Scholarship Winners Honor King, Families at Awards Dinner
By Martha Shanahan
Alversia Wade, a senior at Waterford High School, has attended predominantly white schools her entire life.
One of six Dr. Martin Luther King Jr. Scholarship winners this year, Wade said Thursday night she had been told she didn't speak the way most black people do.
"How is a black person supposed to speak?" she wondered in a speech to a packed crowd at the awards dinner.
Wade was one of six local high school seniors to receive a $20,000 scholarship from the Dr. Martin Luther King Jr. Scholarship Fund at the Mystic Marriott.
Wade said she shook off stereotypes in order to become one of the 2015 winners of the scholarship.
She encouraged the local eighth graders who attended the dinner to do the same.
"Don't let them put you in that box — break free," she said.
Wade, a co-captain of the swimming and diving teams at Waterford High, plans to attend Spelman College, eventually get a Ph.D. in biology and become a pediatrician.
The six recipients each spoke about Martin Luther King Jr.'s legacy and his impact on their lives.
Former teacher and New London mayor Eunice McLean Waller and her husband, William DeHomer Waller, founded the scholarship award after King's death in 1968 with a $100 award to a student who exemplified the civil rights leader's ideals.
In the years since, 133 students from southeastern Connecticut have been awarded scholarships through the fund.
Scholarship recipient Anneliese L. Lapides, a senior East Lyme High School, said her parents taught her about King before she even learned about him in school.
"I idolized him, I wanted to change the world the way he did," she said. "I want to pursue my passion for helping people."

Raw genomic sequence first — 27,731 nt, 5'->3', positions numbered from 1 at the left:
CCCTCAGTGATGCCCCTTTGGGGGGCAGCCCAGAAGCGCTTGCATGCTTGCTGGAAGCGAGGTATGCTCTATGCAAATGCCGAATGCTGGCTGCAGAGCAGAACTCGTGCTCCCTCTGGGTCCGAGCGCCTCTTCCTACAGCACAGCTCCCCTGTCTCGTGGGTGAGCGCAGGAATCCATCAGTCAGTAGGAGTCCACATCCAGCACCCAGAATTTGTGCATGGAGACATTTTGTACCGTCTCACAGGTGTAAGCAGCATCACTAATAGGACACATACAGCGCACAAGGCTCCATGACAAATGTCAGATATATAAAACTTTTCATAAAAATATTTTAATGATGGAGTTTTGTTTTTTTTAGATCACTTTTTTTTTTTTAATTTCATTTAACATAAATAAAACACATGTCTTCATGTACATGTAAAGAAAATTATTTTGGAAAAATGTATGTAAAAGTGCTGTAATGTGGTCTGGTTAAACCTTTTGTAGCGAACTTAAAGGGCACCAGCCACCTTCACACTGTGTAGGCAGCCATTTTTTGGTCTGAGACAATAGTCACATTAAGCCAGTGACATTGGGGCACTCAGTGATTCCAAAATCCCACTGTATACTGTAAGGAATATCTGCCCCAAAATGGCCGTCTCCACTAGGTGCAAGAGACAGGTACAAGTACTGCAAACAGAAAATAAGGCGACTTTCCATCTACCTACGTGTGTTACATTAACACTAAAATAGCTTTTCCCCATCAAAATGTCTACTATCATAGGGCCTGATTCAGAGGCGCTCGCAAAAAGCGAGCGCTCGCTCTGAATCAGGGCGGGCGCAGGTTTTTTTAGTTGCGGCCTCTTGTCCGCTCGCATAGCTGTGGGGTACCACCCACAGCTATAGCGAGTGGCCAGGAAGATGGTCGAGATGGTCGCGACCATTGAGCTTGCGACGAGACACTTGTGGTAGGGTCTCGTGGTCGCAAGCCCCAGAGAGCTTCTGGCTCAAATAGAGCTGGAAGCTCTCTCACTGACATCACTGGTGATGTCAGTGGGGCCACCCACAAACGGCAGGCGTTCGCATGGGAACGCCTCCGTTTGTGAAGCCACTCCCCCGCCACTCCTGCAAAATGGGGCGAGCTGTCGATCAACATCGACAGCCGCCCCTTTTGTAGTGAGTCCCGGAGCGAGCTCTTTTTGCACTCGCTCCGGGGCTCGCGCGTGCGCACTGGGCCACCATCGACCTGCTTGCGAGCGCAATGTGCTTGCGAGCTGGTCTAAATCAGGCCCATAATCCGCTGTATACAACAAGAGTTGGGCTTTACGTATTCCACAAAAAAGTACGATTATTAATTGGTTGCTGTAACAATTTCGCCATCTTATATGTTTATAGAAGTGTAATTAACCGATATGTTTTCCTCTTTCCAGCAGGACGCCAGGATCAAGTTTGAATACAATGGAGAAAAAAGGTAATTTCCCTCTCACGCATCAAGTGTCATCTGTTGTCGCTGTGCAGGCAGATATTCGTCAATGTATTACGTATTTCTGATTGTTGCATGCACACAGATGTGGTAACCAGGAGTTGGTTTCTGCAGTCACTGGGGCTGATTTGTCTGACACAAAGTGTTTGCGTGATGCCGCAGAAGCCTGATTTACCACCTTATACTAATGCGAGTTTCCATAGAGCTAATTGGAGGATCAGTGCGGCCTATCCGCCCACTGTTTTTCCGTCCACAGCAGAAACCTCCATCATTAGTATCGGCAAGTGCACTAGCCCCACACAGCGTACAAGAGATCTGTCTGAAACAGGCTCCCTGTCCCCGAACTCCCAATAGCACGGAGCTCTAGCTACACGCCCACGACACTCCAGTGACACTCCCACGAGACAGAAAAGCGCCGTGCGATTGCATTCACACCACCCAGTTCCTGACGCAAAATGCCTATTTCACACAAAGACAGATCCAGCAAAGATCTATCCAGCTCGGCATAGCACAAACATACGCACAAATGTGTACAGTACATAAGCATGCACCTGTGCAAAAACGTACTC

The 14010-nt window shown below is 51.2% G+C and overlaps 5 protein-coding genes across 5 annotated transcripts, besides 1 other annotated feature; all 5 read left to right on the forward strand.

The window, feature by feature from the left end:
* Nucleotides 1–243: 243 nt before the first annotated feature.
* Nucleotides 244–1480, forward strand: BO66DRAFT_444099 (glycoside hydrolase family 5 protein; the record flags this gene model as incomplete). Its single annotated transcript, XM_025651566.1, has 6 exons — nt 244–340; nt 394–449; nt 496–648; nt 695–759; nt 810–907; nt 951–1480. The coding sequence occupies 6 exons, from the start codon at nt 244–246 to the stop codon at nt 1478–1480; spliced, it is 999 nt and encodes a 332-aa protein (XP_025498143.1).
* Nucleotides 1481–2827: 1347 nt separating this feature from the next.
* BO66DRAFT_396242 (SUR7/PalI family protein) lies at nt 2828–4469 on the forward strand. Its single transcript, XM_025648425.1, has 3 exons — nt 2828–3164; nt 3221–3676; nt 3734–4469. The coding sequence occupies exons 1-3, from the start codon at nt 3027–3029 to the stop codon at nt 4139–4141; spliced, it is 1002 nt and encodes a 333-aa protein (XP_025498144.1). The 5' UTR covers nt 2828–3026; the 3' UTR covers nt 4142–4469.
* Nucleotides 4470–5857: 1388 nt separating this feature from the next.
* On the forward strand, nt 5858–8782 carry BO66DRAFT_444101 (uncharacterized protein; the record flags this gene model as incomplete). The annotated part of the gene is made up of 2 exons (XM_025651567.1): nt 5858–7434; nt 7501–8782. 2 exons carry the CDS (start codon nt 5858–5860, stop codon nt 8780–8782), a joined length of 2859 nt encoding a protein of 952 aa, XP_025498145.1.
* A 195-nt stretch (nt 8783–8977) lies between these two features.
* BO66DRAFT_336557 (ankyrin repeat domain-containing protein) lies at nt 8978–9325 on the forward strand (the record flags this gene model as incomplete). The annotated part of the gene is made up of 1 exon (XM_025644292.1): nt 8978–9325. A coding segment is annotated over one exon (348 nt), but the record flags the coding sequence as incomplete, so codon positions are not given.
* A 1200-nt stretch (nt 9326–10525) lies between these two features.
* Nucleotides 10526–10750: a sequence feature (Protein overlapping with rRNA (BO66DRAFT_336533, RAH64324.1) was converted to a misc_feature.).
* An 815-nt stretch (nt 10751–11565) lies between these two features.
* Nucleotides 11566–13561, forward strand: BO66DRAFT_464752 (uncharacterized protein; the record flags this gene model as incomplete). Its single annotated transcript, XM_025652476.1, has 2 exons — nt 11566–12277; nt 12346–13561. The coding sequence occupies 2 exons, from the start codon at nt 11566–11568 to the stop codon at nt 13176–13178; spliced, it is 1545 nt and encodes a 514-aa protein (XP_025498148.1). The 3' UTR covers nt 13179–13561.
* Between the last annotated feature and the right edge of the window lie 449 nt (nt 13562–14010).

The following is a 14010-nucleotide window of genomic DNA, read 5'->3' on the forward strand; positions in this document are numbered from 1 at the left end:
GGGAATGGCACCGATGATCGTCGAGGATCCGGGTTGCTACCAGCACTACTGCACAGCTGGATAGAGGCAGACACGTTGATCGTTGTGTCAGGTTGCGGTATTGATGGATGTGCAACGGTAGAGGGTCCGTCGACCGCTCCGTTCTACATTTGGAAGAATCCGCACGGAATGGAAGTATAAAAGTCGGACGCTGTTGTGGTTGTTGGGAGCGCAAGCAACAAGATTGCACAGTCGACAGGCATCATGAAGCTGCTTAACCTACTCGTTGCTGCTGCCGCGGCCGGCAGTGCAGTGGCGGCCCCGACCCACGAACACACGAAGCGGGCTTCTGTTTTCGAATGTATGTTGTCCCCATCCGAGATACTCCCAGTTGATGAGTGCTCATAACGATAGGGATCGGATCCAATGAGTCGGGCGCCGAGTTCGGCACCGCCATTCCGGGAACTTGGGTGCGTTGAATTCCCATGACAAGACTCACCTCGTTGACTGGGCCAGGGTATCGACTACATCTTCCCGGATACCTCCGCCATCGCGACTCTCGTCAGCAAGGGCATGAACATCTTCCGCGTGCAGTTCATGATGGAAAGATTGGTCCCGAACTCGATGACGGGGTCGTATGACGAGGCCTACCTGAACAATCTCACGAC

Lapides hopes to study biology and international relations at either Brown University, Cornell University or Boston University.
Diaj K. Toussaint, a senior at Norwich Free Academy, spoke about his father, who immigrated to the U.S. at the age of 18 and worked low-wage jobs without being able to read or write.
"Education could have rescued him, knowledge could have protected him," Toussaint said.
His father never learned to read, but Toussaint, a member of several clubs and the Norwich Robertstine Duncan Youth Council, said he wants to honor him by getting an education.
He hopes to attend Columbia University and study computer science and electrical engineering, he said.
Kiana Foster-Mauro, a senior at Fitch High School, hopes to attend Fordham, Hofstra or Boston University to study to become a teacher.
Foster-Mauro, a peer mediator, teaching assistant and member of her school's humanitarian and photography clubs, thanked her parents and her teachers for inspiring her.
"Learning makes me feel alive," she said.
Kobe Haley, a New London Science and Technology Magnet High School senior and a captain on the football team, said he hopes to attend either Yale or the University of Connecticut and wants to be a surgeon.
Haley is also a member of the track team, participates in the More Than Words leadership program, coaches football to young kids at New London High school, and last summer worked as an intern in the U.S. Coast Guard Academy plasma lab.
Shandara Smith, a senior at the Norwich Free Academy, a varsity cheerleader and an avid volunteer at various Norwich organizations, made a promise in her speech to the audience Thursday.
"I will return, and I will fund another scholarship for dreamers just like myself," she said, receiving a standing ovation.